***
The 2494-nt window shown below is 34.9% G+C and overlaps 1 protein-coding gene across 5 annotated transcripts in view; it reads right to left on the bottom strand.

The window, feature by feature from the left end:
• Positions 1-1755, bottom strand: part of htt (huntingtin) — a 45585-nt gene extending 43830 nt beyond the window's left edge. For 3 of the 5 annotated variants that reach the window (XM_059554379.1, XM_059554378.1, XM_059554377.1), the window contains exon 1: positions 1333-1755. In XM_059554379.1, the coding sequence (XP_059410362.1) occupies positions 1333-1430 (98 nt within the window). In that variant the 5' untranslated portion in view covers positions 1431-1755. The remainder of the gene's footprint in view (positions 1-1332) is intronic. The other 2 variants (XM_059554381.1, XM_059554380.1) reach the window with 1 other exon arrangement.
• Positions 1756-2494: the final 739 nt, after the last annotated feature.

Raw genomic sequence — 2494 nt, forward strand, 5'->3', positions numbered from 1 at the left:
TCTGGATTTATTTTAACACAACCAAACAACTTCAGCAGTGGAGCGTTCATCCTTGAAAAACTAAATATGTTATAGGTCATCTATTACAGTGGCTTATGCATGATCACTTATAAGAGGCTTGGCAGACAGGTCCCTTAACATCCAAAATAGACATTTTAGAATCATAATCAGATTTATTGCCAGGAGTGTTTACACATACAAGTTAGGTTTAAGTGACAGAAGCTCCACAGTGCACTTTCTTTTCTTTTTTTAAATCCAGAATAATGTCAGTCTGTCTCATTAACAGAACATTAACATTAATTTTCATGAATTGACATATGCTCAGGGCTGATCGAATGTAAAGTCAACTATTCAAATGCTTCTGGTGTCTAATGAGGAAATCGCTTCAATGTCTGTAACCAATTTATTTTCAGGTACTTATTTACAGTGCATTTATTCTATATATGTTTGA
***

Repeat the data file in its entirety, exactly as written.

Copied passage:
The 2494-nt window shown below is 34.9% G+C and overlaps 1 protein-coding gene across 5 annotated transcripts in view; it reads right to left on the bottom strand.

The window, feature by feature from the left end:
• Positions 1-1755, bottom strand: part of htt (huntingtin) — a 45585-nt gene extending 43830 nt beyond the window's left edge. For 3 of the 5 annotated variants that reach the window (XM_059554379.1, XM_059554378.1, XM_059554377.1), the window contains exon 1: positions 1333-1755. In XM_059554379.1, the coding sequence (XP_059410362.1) occupies positions 1333-1430 (98 nt within the window). In that variant the 5' untranslated portion in view covers positions 1431-1755. The remainder of the gene's footprint in view (positions 1-1332) is intronic. The other 2 variants (XM_059554381.1, XM_059554380.1) reach the window with 1 other exon arrangement.
• Positions 1756-2494: the final 739 nt, after the last annotated feature.

Raw genomic sequence — 2494 nt, forward strand, 5'->3', positions numbered from 1 at the left:
TCTGGATTTATTTTAACACAACCAAACAACTTCAGCAGTGGAGCGTTCATCCTTGAAAAACTAAATATGTTATAGGTCATCTATTACAGTGGCTTATGCATGATCACTTATAAGAGGCTTGGCAGACAGGTCCCTTAACATCCAAAATAGACATTTTAGAATCATAATCAGATTTATTGCCAGGAGTGTTTACACATACAAGTTAGGTTTAAGTGACAGAAGCTCCACAGTGCACTTTCTTTTCTTTTTTTAAATCCAGAATAATGTCAGTCTGTCTCATTAACAGAACATTAACATTAATTTTCATGAATTGACATATGCTCAGGGCTGATCGAATGTAAAGTCAACTATTCAAATGCTTCTGGTGTCTAATGAGGAAATCGCTTCAATGTCTGTAACCAATTTATTTTCAGGTACTTATTTACAGTGCATTTATTCTATATATGTTTGA